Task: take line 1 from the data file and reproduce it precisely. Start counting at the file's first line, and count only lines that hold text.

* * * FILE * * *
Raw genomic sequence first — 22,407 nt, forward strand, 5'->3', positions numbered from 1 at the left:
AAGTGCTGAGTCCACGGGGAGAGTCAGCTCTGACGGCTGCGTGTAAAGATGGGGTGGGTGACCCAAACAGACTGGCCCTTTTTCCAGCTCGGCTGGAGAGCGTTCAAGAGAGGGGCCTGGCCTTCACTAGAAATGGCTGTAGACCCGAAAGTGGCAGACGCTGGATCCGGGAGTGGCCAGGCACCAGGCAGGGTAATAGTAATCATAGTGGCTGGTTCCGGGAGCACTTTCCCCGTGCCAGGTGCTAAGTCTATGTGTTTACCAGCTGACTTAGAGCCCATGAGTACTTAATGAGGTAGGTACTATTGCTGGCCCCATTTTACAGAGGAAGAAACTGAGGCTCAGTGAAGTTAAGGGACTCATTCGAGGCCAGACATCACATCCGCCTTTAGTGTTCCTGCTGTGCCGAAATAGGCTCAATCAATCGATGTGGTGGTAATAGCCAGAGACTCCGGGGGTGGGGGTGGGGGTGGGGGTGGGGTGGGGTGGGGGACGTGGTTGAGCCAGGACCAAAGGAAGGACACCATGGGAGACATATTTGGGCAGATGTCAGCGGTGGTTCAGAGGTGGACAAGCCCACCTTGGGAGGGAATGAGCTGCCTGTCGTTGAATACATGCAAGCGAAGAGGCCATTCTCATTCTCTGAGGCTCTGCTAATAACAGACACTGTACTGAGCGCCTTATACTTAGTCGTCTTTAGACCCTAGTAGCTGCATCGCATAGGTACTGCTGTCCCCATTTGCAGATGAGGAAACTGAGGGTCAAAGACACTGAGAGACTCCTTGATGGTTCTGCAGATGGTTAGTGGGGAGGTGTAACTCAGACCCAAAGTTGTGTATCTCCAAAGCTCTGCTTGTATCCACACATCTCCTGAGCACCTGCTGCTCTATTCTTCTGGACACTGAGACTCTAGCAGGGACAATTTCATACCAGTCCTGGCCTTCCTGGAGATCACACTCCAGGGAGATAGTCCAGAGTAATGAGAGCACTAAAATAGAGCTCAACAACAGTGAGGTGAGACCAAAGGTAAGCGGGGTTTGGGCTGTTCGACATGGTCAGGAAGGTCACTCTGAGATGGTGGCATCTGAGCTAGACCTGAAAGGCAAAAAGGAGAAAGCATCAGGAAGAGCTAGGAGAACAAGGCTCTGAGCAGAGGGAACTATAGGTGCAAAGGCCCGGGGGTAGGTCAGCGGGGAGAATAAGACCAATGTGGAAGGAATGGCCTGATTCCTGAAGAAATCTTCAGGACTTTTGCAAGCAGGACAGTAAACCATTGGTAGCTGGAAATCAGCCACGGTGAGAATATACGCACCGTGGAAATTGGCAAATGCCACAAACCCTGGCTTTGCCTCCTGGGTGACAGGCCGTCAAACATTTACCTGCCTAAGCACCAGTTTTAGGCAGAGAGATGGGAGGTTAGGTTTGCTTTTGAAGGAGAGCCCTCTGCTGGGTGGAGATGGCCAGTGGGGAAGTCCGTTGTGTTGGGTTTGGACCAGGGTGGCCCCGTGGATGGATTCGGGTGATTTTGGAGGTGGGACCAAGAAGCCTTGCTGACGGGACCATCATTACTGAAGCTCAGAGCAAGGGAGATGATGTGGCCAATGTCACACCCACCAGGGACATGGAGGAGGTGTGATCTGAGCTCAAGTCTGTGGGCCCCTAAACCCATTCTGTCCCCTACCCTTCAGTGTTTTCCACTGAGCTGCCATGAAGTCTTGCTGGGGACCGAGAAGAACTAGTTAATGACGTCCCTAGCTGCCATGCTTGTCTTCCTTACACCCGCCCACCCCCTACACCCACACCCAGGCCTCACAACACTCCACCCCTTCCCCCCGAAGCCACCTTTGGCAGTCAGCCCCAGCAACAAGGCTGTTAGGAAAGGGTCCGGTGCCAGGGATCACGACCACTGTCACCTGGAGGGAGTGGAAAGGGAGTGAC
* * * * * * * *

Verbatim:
Raw genomic sequence first — 22,407 nt, forward strand, 5'->3', positions numbered from 1 at the left: